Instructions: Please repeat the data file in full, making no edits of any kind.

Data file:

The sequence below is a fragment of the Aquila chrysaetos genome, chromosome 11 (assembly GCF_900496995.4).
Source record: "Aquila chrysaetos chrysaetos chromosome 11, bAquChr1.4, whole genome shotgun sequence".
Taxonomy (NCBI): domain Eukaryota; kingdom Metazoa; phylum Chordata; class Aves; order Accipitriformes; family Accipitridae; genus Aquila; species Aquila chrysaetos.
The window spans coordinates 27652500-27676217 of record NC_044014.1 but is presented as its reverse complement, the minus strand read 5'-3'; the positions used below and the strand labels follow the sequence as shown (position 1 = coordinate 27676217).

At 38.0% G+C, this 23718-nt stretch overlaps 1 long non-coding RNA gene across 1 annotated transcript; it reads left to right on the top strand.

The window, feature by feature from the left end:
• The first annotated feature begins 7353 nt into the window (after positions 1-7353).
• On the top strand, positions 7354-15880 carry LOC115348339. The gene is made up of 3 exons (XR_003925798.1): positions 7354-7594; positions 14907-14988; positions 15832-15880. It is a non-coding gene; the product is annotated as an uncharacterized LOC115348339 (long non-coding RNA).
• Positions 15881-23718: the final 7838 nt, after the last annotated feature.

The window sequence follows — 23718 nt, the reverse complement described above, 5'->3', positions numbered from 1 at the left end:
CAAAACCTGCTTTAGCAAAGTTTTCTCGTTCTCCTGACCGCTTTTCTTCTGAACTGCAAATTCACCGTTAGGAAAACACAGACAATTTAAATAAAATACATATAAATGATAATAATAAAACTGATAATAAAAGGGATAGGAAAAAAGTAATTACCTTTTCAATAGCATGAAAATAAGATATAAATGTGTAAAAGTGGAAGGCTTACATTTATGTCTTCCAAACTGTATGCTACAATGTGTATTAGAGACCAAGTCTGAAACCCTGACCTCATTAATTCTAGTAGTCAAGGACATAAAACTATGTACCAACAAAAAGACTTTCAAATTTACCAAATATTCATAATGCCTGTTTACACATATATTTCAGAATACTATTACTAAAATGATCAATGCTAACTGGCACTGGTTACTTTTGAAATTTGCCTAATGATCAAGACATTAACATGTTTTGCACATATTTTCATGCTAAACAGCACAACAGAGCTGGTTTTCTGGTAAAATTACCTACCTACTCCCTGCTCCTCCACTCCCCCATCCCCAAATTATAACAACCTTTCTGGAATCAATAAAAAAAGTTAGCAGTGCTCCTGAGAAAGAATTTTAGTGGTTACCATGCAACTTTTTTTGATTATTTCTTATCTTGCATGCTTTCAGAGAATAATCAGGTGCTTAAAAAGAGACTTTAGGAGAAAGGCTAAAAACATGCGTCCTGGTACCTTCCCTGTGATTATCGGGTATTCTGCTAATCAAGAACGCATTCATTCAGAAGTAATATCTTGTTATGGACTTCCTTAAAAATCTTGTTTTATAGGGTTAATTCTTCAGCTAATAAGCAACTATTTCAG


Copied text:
The sequence below is a fragment of the Aquila chrysaetos genome, chromosome 11 (assembly GCF_900496995.4).
Source record: "Aquila chrysaetos chrysaetos chromosome 11, bAquChr1.4, whole genome shotgun sequence".
Taxonomy (NCBI): domain Eukaryota; kingdom Metazoa; phylum Chordata; class Aves; order Accipitriformes; family Accipitridae; genus Aquila; species Aquila chrysaetos.
The window spans coordinates 27652500-27676217 of record NC_044014.1 but is presented as its reverse complement, the minus strand read 5'-3'; the positions used below and the strand labels follow the sequence as shown (position 1 = coordinate 27676217).

At 38.0% G+C, this 23718-nt stretch overlaps 1 long non-coding RNA gene across 1 annotated transcript; it reads left to right on the top strand.

The window, feature by feature from the left end:
• The first annotated feature begins 7353 nt into the window (after positions 1-7353).
• On the top strand, positions 7354-15880 carry LOC115348339. The gene is made up of 3 exons (XR_003925798.1): positions 7354-7594; positions 14907-14988; positions 15832-15880. It is a non-coding gene; the product is annotated as an uncharacterized LOC115348339 (long non-coding RNA).
• Positions 15881-23718: the final 7838 nt, after the last annotated feature.

The window sequence follows — 23718 nt, the reverse complement described above, 5'->3', positions numbered from 1 at the left end:
CAAAACCTGCTTTAGCAAAGTTTTCTCGTTCTCCTGACCGCTTTTCTTCTGAACTGCAAATTCACCGTTAGGAAAACACAGACAATTTAAATAAAATACATATAAATGATAATAATAAAACTGATAATAAAAGGGATAGGAAAAAAGTAATTACCTTTTCAATAGCATGAAAATAAGATATAAATGTGTAAAAGTGGAAGGCTTACATTTATGTCTTCCAAACTGTATGCTACAATGTGTATTAGAGACCAAGTCTGAAACCCTGACCTCATTAATTCTAGTAGTCAAGGACATAAAACTATGTACCAACAAAAAGACTTTCAAATTTACCAAATATTCATAATGCCTGTTTACACATATATTTCAGAATACTATTACTAAAATGATCAATGCTAACTGGCACTGGTTACTTTTGAAATTTGCCTAATGATCAAGACATTAACATGTTTTGCACATATTTTCATGCTAAACAGCACAACAGAGCTGGTTTTCTGGTAAAATTACCTACCTACTCCCTGCTCCTCCACTCCCCCATCCCCAAATTATAACAACCTTTCTGGAATCAATAAAAAAAGTTAGCAGTGCTCCTGAGAAAGAATTTTAGTGGTTACCATGCAACTTTTTTTGATTATTTCTTATCTTGCATGCTTTCAGAGAATAATCAGGTGCTTAAAAAGAGACTTTAGGAGAAAGGCTAAAAACATGCGTCCTGGTACCTTCCCTGTGATTATCGGGTATTCTGCTAATCAAGAACGCATTCATTCAGAAGTAATATCTTGTTATGGACTTCCTTAAAAATCTTGTTTTATAGGGTTAATTCTTCAGCTAATAAGCAACTATTTCAG